WASHINGTON (AP) — President Barack Obama’s statement reacting to the U.S. Supreme Court’s ruling on the Arizona immigration law:
“I am pleased that the Supreme Court has struck down key provisions of Arizona’s immigration law. What this decision makes unmistakably clear is that Congress must act on comprehensive immigration reform. A patchwork of state laws is not a solution to our broken immigration system— it’s part of the problem.
At the same time, I remain concerned about the practical impact of the remaining provision of the Arizona law that requires local law enforcement officials to check the immigration status of anyone they even suspect to be here illegally. I agree with the court that individuals cannot be detained solely to verify their immigration status. No American should ever live under a cloud of suspicion just because of what they look like. Going forward, we must ensure that Arizona law enforcement officials do not enforce this law in a manner that undermines the civil rights of Americans, as the court’s decision recognizes. Furthermore, we will continue to enforce our immigration laws by focusing on our most important priorities like border security and criminals who endanger our communities, and not, for example, students who earn their education — which is why the Department of Homeland Security announced earlier this month that it will lift the shadow of deportation from young people who were brought to the United States as children through no fault of their own.
I will work with anyone in Congress who’s willing to make progress on comprehensive immigration reform that addresses our economic needs and security needs, and upholds our tradition as a nation of laws and a nation of immigrants. And in the meantime, we will continue to use every federal resource to protect the safety and civil rights of all Americans, and treat all our people with dignity and respect. We can solve these challenges not in spite of our most cherished values— but because of them. What makes us American is not a question of what we look like or what our names are. What makes us American is our shared belief in the enduring promise of this country— and our shared responsibility to leave it more generous and more hopeful than we found it.”
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A photo taken Monday captures Vice President Joe Biden's response to a Milwaukee second-grader's innovative proposal to end America's epidemic of gun violence. This guy!
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Sen. Rand Paul, R-Ky., flanked by a grouper-eyed Michele Bachmann, addresses the IRS' admission that it targeted Tea Party groups in advance of the 2012 election. In an op-ed for CNN Thursday, the Kentucky senator slammed the president for his faux outrage.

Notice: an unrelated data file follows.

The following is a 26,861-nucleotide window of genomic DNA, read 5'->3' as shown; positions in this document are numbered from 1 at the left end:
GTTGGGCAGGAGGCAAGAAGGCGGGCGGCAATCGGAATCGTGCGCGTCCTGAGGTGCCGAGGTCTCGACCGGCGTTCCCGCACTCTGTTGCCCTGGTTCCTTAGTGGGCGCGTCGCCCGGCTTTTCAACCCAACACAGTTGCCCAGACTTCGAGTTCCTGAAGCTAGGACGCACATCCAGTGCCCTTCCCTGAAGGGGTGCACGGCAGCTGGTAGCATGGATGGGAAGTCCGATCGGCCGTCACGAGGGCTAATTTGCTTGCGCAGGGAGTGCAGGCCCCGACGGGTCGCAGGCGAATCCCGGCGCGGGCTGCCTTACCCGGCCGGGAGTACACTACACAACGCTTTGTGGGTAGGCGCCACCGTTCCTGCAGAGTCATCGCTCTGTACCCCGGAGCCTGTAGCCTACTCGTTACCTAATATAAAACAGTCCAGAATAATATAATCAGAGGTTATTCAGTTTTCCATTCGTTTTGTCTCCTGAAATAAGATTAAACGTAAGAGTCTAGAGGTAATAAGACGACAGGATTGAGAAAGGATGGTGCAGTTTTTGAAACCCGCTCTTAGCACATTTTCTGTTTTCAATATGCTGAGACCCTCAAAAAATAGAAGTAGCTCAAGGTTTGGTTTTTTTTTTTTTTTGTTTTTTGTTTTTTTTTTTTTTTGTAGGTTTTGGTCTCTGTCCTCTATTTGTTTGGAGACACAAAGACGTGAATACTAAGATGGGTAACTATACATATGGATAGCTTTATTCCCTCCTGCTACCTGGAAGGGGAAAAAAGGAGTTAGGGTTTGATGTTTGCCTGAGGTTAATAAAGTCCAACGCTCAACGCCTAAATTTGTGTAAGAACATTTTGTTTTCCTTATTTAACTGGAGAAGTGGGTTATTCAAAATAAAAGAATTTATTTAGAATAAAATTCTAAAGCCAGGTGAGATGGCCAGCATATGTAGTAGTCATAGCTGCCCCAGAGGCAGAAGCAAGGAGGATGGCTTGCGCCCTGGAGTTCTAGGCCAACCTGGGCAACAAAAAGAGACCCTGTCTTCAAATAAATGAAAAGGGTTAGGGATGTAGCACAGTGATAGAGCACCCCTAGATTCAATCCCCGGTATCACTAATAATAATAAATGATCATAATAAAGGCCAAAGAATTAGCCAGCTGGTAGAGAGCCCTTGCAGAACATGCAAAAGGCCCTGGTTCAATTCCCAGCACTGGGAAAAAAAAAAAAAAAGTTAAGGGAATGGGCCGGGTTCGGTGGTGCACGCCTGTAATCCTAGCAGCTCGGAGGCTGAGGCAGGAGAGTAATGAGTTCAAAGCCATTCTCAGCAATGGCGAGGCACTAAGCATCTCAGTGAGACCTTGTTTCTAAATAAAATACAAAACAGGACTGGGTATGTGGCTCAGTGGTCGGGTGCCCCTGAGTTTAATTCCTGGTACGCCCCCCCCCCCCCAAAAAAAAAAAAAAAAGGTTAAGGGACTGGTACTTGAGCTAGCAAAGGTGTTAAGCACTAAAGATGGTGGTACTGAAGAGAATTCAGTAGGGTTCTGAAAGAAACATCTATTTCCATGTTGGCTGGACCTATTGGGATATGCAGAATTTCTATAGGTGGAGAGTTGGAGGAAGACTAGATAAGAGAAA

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Ousted IRS chief Steven Miller is sworn in on Capitol Hill Friday. Miller testified before the House Ways and Means Committee on the extra scrutiny the agency gave conservative groups applying for tax-exempt status.
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Attorney General Eric Holder pauses as he testifies on Capitol Hill before the House Judiciary Committee Wednesday. Holder is under fire, among other things, for the Justice Department's gathering of phone records at the Associated Press.
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O.J. Simpson sits during an evidentiary hearing at Clark County District Court in Las Vegas, Nev., Thursday. Simpson, who is currently serving a nine-to-33-year sentence in state prison for armed robbery and kidnapping, is using a writ of habeas corpus to seek a new trial.
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Major Tom to ground control: On Sunday astronaut Chris Hadfield recorded the first music video from space, a cover of David Bowie's "Space Oddity."
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When it rains it pours. President Barack Obama speaks during a news conference Thursday with Turkish Prime Minister Recep Tayyip Erdogan, inexplicably inspiring an #umbrellagate Twitter meme.
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A smoke plume rises high above a road block at the intersection of County A and Ross Road east of Solon Springs, Wis., Tuesday. No injuries were reported, but the the wildfire caused evacuations across northwestern Wisconsin.
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